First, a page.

Last minute holiday marketing ideas for small businesses
Maybe you’ve been planning your holiday-themed marketing campaigns since the summer but haven’t seen them convert. Maybe you didn’t put much thought into a holiday marketing strategy at all. Or maybe you’re somewhere in between and are looking for whatever it takes to secure last-minute sales and end the year strong. All are ok!
The good news is there’s no shortage of holiday marketing ideas for small businesses, and we want to lend you a few of our favorites. While these are written specific to retail stores and restaurants, other business owners can easily alter them to fit their own services and objectives.
Holiday marketing ideas for retailers
Surprise shoppers with a mystery discount
Design a mystery deal email campaign that prompts customers to “unwrap” their unique discount code. If you have an ecommerce site, create landing pages for 10, 20 and 30%-off codes, then clone the email so there are different versions that link to each page. Split your mailing list into thirds, then watch the orders roll in. If you aren’t yet selling online, make the coupons redeemable in-store.
Create urgency with a flash sale
Nothing lights a fire under shoppers like a limited-time flash sale. Don’t feel as though you have to offer an aggressive store-wide discount; you can apply it to select categories, like outerwear or stocking stuffers. Then, set up a promotions rule in your point of sale so that all products in the “outerwear” category automatically ring up at 20% off. Don’t limit this to your physical stores — offer the same holiday promotion online.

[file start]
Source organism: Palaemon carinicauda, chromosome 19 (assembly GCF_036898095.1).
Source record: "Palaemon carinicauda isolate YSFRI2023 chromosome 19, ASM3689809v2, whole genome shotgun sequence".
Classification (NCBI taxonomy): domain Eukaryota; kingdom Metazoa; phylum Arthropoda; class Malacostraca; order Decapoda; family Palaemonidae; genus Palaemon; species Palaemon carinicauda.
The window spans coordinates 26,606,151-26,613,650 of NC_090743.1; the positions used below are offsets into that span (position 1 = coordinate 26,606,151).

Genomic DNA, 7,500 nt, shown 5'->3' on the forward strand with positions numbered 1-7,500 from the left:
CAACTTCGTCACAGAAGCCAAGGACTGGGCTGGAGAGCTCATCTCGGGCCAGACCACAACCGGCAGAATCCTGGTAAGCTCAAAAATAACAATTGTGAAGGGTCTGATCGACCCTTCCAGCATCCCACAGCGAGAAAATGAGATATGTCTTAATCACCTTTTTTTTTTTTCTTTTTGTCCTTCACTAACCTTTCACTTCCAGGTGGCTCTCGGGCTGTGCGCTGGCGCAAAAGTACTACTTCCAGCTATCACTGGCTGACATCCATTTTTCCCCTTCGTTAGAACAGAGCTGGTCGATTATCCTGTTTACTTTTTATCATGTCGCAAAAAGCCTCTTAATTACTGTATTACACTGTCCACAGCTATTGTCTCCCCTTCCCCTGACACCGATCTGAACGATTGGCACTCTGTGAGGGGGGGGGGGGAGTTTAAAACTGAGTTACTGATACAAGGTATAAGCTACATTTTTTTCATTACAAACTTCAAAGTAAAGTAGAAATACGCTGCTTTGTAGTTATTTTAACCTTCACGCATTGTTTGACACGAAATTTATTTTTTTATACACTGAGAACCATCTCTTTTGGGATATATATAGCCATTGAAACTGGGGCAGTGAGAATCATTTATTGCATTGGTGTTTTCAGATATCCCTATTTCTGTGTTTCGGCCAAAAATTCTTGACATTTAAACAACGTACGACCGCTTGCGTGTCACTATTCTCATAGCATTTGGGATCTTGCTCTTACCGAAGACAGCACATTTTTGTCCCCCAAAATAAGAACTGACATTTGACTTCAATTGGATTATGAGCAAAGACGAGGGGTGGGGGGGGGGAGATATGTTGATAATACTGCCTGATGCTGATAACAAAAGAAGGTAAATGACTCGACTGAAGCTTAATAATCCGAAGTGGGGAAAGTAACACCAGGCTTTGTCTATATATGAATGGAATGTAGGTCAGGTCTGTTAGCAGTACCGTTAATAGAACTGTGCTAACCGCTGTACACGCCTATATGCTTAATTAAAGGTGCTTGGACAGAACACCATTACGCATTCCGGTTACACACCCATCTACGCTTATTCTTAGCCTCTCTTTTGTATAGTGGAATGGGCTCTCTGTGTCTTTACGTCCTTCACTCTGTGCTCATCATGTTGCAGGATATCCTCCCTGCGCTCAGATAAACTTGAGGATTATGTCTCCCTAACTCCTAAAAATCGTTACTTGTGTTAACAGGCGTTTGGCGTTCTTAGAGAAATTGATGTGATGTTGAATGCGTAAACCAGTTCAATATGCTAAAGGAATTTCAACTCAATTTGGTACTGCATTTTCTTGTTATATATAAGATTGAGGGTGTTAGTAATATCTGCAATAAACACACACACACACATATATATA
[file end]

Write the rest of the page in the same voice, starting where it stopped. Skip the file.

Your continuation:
Consider either extending your hours for the month, or even hosting just a few late-night shopping events. Offer refreshments to make the experience especially festive.
Stay open late
December is busy for just about everyone. A calendar filled with volunteer shifts, kids’ choir concerts, planning, attending and/or baking for gatherings with loved ones leaves little room for holiday shopping, especially when your store closes before many people can even make it there after their workday.
At the end of the holiday season, run a point of sale report that looks at your sales by day and hour. Did the extended hours or late-night events actually generate more revenue? Did the amount of traffic yield conversions worth the extra cost of staff? This data will help you decide if you should repeat or alter for next year.
Offer a gift-wrapping station
Work with a local charity to set up a donation-based gift wrap station in your space. This is a great cross-collaboration opportunity: Their marketing will bring you new potential customers, while yours will attract patrons who may have not otherwise shopped with you but want to support the cause.
Anticipate what shoppers are buying for themselves
Gifts aren't the only thing people are looking for in December. They've got ugly sweater, office and New Year's Eve parties on their schedule, and they need outfits! Home goods that make hosting holiday parties and overnight guests simple and cozy or extravagant and classy are always in need. And don’t forget about self-care items for the time-pressed and stressed customers you’ll likely run into. If you sell any products that serve those needs, be sure to highlight them in your holiday campaigns.